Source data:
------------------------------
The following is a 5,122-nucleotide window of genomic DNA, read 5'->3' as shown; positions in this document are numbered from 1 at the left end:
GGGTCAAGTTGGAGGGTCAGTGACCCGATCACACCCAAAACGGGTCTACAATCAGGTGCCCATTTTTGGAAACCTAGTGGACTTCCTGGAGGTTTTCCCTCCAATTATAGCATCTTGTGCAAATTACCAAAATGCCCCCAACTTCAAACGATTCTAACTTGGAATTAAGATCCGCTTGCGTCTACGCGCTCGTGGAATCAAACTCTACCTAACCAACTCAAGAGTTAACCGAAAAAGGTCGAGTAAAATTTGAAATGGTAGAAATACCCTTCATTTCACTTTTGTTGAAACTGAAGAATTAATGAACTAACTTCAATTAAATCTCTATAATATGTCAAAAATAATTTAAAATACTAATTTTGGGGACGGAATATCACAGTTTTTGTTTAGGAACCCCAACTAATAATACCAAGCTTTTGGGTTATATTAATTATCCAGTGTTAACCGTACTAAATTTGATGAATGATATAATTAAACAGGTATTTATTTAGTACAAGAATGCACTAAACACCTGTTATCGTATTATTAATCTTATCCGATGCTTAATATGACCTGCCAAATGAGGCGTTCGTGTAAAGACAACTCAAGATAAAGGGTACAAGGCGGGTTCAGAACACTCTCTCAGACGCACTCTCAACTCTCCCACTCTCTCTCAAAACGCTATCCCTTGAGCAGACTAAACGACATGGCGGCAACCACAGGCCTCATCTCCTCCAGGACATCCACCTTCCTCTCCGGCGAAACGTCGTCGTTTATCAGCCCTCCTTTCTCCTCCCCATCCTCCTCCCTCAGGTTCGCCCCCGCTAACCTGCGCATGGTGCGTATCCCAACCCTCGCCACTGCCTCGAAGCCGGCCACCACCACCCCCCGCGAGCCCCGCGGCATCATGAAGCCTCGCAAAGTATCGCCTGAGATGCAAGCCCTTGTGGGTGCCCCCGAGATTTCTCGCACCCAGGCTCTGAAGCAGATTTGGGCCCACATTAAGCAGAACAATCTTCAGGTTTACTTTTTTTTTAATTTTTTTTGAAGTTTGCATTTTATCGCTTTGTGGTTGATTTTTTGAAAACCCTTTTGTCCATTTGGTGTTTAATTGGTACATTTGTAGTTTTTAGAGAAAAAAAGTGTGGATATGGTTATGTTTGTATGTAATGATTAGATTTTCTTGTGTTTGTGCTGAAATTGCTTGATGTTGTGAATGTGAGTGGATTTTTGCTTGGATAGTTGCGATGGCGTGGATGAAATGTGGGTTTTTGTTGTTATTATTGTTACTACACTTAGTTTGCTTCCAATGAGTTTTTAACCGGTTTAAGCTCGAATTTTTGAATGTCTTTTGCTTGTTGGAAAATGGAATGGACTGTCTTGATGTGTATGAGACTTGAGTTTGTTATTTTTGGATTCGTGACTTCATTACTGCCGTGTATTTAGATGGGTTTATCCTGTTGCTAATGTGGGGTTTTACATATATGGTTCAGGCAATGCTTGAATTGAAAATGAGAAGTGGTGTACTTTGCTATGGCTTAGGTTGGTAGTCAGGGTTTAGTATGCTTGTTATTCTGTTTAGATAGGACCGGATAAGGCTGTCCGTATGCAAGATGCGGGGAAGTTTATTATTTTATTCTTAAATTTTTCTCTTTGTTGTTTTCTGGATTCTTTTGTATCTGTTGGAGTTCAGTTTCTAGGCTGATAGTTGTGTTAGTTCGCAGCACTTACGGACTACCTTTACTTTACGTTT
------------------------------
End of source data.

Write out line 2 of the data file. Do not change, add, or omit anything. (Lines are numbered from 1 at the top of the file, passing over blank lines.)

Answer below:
GGGTCAAGTTGGAGGGTCAGTGACCCGATCACACCCAAAACGGGTCTACAATCAGGTGCCCATTTTTGGAAACCTAGTGGACTTCCTGGAGGTTTTCCCTCCAATTATAGCATCTTGTGCAAATTACCAAAATGCCCCCAACTTCAAACGATTCTAACTTGGAATTAAGATCCGCTTGCGTCTACGCGCTCGTGGAATCAAACTCTACCTAACCAACTCAAGAGTTAACCGAAAAAGGTCGAGTAAAATTTGAAATGGTAGAAATACCCTTCATTTCACTTTTGTTGAAACTGAAGAATTAATGAACTAACTTCAATTAAATCTCTATAATATGTCAAAAATAATTTAAAATACTAATTTTGGGGACGGAATATCACAGTTTTTGTTTAGGAACCCCAACTAATAATACCAAGCTTTTGGGTTATATTAATTATCCAGTGTTAACCGTACTAAATTTGATGAATGATATAATTAAACAGGTATTTATTTAGTACAAGAATGCACTAAACACCTGTTATCGTATTATTAATCTTATCCGATGCTTAATATGACCTGCCAAATGAGGCGTTCGTGTAAAGACAACTCAAGATAAAGGGTACAAGGCGGGTTCAGAACACTCTCTCAGACGCACTCTCAACTCTCCCACTCTCTCTCAAAACGCTATCCCTTGAGCAGACTAAACGACATGGCGGCAACCACAGGCCTCATCTCCTCCAGGACATCCACCTTCCTCTCCGGCGAAACGTCGTCGTTTATCAGCCCTCCTTTCTCCTCCCCATCCTCCTCCCTCAGGTTCGCCCCCGCTAACCTGCGCATGGTGCGTATCCCAACCCTCGCCACTGCCTCGAAGCCGGCCACCACCACCCCCCGCGAGCCCCGCGGCATCATGAAGCCTCGCAAAGTATCGCCTGAGATGCAAGCCCTTGTGGGTGCCCCCGAGATTTCTCGCACCCAGGCTCTGAAGCAGATTTGGGCCCACATTAAGCAGAACAATCTTCAGGTTTACTTTTTTTTTAATTTTTTTTGAAGTTTGCATTTTATCGCTTTGTGGTTGATTTTTTGAAAACCCTTTTGTCCATTTGGTGTTTAATTGGTACATTTGTAGTTTTTAGAGAAAAAAAGTGTGGATATGGTTATGTTTGTATGTAATGATTAGATTTTCTTGTGTTTGTGCTGAAATTGCTTGATGTTGTGAATGTGAGTGGATTTTTGCTTGGATAGTTGCGATGGCGTGGATGAAATGTGGGTTTTTGTTGTTATTATTGTTACTACACTTAGTTTGCTTCCAATGAGTTTTTAACCGGTTTAAGCTCGAATTTTTGAATGTCTTTTGCTTGTTGGAAAATGGAATGGACTGTCTTGATGTGTATGAGACTTGAGTTTGTTATTTTTGGATTCGTGACTTCATTACTGCCGTGTATTTAGATGGGTTTATCCTGTTGCTAATGTGGGGTTTTACATATATGGTTCAGGCAATGCTTGAATTGAAAATGAGAAGTGGTGTACTTTGCTATGGCTTAGGTTGGTAGTCAGGGTTTAGTATGCTTGTTATTCTGTTTAGATAGGACCGGATAAGGCTGTCCGTATGCAAGATGCGGGGAAGTTTATTATTTTATTCTTAAATTTTTCTCTTTGTTGTTTTCTGGATTCTTTTGTATCTGTTGGAGTTCAGTTTCTAGGCTGATAGTTGTGTTAGTTCGCAGCACTTACGGACTACCTTTACTTTACGTTT